Are you one of more than 1.7 million NC Medicare beneficiaries? We have good news for you! Our organization has NC Medicare agents that can answer your questions and make sure you’re getting the best benefits possible. Let’s look at your options.
The North Carolina Medicare eligibility requirements are the same as in every other state. You can qualify if you are age 65 or older (or within three months of turning 65) or if you are diagnosed with either ALS or ESRD. You can also qualify for Medicare in North Carolina if you receive SSDI (Social Security Disability Insurance), in which case you will be automatically enrolled in Medicare your 25th month of receiving SSDI benefits.
Your Medicare costs will depend on your employment history. If you worked and paid your Medicare employment taxes for a minimum of 39 quarters, you can get “premium-free Part A,” which means you will not pay a premium for your Medicare hospital coverage. Unfortunately, if you worked and paid Medicare employment taxes for only 30 to 39 quarters, you will face a Part A premium of $240 in 2019. However, if you did not work and pay Medicare taxes for a minimum of 30 quarters, your Part A premium will be $437 per month in 2019. The 2019 Part A deductible for hospital stays is $341 per day for the first 90 days, and then $682 per day.
Most people will pay a monthly premium for Part B, medical coverage. The standard Part B premium in 2019 is $135.50 per month, and the standard deductible is $185. Some people with high income may be asked to pay more.
We get this question a lot, and the answer is yes, it is possible to have both NC Medicare and Medicaid! If you qualify for North Carolina Medicaid and either have ALS or ESRD or are at least 65 years old, you can qualify for a “dual-eligible special needs plan,” a form of Medicare Advantage designed specifically for those who can get benefits from both Medicare and Medicaid.
Medicare Part A covers hospital, nursing home, hospice, and home health services. Part B covers physical wellness services, lab tests, medical equipment, mental health, emergency transportation, and other services related to your primary physician. You can add coverage for other items such as prescription drugs, dental, vision, and other services by selecting a Medicare Advantage or Medicare Supplement plan.
Every North Carolina Medicare beneficiary will begin with Original Medicare. Original Medicare includes Part A (hospital coverage), and Part B (medical coverage). Then, you’ll need a prescription drug plan.
There are two ways to get prescription drug coverage. The first option is to keep your Original Medicare and enroll in a “Part D,” or stand-alone prescription drug plan. If you want more coverage than what your Original Medicare includes, you can instead opt for Medicare Advantage, or “Part C.” NC Medicare Advantage plans usually include Part A, Part B, Part D, and other benefits like dental, vision, hearing, and even fitness benefits.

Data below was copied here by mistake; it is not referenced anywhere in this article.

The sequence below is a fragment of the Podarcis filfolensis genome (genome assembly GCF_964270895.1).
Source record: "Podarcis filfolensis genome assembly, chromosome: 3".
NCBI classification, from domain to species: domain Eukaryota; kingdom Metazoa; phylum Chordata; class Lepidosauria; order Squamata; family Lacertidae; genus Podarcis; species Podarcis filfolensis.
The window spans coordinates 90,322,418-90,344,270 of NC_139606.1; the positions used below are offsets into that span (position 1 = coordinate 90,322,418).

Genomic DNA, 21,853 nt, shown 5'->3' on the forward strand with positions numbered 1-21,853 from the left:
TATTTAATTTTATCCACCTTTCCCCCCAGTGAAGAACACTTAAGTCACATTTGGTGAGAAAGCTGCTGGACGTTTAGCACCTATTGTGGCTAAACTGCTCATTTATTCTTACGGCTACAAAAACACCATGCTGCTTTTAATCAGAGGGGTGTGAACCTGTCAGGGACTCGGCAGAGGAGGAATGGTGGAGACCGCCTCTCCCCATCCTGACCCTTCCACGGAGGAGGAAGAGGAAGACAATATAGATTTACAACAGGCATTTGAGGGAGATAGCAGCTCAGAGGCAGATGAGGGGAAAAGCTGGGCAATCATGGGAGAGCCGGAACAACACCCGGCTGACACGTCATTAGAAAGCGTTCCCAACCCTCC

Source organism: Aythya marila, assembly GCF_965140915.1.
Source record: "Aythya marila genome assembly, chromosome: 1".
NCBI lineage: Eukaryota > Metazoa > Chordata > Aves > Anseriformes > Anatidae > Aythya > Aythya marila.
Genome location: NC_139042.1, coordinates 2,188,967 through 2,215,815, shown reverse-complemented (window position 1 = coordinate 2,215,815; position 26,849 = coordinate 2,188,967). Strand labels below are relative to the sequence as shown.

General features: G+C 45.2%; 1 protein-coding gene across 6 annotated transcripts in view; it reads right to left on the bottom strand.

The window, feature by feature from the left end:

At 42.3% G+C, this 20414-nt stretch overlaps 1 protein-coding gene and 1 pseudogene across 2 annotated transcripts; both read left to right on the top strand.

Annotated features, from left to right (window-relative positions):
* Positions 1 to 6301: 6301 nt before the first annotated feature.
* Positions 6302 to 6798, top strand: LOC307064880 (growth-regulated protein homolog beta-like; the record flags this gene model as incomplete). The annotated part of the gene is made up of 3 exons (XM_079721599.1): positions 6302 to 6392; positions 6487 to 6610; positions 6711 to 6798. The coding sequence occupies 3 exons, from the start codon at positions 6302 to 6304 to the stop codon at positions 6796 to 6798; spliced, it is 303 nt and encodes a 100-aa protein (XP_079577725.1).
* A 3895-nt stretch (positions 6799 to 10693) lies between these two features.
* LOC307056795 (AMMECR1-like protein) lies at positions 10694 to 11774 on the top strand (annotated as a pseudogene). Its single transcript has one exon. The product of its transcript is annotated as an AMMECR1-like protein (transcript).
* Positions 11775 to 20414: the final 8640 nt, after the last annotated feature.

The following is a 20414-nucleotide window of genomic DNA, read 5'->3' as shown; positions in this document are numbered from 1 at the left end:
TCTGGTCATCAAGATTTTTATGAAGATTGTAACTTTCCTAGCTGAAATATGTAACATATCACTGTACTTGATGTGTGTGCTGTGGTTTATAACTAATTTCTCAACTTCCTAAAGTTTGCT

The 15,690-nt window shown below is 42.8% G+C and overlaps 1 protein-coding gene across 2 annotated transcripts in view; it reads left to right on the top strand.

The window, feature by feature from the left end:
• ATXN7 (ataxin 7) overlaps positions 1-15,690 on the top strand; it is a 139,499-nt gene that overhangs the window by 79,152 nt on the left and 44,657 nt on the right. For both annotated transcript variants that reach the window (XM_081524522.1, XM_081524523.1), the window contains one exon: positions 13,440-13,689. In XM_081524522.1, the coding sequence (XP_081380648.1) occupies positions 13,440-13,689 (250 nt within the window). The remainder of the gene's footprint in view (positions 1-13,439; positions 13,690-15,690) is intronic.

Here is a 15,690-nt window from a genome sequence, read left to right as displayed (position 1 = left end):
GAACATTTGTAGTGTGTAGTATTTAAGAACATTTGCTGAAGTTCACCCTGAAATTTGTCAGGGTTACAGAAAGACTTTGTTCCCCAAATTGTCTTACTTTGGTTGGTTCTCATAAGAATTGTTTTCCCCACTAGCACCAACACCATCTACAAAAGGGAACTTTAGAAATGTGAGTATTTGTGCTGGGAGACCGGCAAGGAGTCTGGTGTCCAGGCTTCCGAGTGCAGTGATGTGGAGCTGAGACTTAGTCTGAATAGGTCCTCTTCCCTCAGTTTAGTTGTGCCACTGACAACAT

Medicare Advantage is not for you but you still want additional coverage, you can add a Medicare Supplement plan to your Original Medicare. Some Medicare Supplement plans include prescription drug coverage, but they don’t usually include other benefits in the same way that Medicare Advantage does. Instead, NC Medicare Supplement plans can help you pay for your existing copayments, premiums, and deductibles.
Medicare Supplement plans are named by letter (A, B, C, D, F, G, K, L, M, and N). Each letter represents a different type of Medicare Supplement plan, which offers a different amount of coverage at a different price. Keep in mind that Medicare Supplement and Medicare Advantage plans are NOT the same things, and you CANNOT have both.
The North Carolina Division on Aging and Adult Services offers several programs for North Carolina seniors. You can get access to most of these programs through your local North Carolina Area Agency on Aging or your local North Carolina Senior Center. Let’s look at some that you may find helpful:
Adult Placement Services - Seniors who are no longer able to support themselves at home can reach out to North Carolina’s Adult Placement Services for help finding a home.
Congregate Nutrition & Home Delivered Meals - North Carolina seniors in need can get home-delivered meals and nutrition guidance. Click here to find a home meal delivery provider in your area and click here for the Congregate Nutrition Program.
Community Alternatives Programs for Disabled Adults (CAP/DA) - The CAP/DA program helps seniors stay in their homes instead of having to move into facilities. The program helps with items like adult day care, home aides and nurses, meal prep and delivery, personal emergency response services, medical equipment, financial management, etc. Find the CAP/DA in your county here.
Elder Housing Locator - Click to access a list of North Carolina senior housing options.